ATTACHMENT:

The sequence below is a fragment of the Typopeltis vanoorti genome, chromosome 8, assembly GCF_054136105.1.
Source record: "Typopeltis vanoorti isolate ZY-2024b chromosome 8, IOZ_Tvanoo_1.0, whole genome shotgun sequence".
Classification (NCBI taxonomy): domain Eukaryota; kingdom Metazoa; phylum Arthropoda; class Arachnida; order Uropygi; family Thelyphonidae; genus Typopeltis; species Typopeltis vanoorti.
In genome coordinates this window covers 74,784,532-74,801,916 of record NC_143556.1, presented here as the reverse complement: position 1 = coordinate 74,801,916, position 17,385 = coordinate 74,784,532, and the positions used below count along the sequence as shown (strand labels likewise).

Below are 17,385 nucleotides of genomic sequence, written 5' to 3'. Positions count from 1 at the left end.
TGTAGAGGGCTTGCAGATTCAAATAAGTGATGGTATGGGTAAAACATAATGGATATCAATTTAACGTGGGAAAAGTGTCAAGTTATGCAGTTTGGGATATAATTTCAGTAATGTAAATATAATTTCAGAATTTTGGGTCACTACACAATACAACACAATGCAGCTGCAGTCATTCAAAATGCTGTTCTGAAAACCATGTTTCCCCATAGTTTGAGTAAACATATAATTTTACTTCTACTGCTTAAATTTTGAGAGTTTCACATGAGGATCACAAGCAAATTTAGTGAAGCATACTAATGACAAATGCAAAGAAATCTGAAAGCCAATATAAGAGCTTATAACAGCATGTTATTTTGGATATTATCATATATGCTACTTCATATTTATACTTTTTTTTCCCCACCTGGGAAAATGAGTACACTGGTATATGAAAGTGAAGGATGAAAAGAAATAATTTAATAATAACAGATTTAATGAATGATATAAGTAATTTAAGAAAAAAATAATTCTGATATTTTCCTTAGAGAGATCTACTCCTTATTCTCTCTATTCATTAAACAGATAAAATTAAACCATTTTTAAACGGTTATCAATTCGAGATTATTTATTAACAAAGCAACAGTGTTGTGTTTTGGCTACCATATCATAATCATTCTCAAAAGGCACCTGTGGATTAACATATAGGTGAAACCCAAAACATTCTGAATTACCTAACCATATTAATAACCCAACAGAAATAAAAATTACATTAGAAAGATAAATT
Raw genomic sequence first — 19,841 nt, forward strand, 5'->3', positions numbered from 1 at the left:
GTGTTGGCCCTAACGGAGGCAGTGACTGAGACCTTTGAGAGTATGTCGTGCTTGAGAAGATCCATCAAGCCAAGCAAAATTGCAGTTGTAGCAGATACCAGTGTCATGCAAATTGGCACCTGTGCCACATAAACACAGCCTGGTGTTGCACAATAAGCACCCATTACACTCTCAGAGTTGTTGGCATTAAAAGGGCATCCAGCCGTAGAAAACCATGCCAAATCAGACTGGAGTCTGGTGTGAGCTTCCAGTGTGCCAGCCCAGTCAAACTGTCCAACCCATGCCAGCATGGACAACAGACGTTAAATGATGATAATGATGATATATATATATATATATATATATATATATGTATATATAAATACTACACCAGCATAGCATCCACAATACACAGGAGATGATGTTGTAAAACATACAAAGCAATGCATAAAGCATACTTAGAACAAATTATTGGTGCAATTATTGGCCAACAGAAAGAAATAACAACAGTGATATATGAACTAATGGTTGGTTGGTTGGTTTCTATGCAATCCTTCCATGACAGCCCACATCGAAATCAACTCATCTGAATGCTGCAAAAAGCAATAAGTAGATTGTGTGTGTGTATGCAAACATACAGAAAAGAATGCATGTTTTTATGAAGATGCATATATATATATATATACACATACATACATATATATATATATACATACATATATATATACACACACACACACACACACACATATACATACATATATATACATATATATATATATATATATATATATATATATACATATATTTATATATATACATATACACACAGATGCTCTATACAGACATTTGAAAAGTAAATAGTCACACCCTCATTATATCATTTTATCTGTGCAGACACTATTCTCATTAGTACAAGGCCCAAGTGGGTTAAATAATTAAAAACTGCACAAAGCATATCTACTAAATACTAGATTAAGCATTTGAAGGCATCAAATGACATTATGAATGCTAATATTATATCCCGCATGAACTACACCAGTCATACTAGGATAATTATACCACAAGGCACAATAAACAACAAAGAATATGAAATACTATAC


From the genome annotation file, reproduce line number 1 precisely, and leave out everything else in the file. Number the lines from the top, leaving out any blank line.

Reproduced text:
The sequence below is a fragment of the Typopeltis vanoorti genome, chromosome 8, assembly GCF_054136105.1.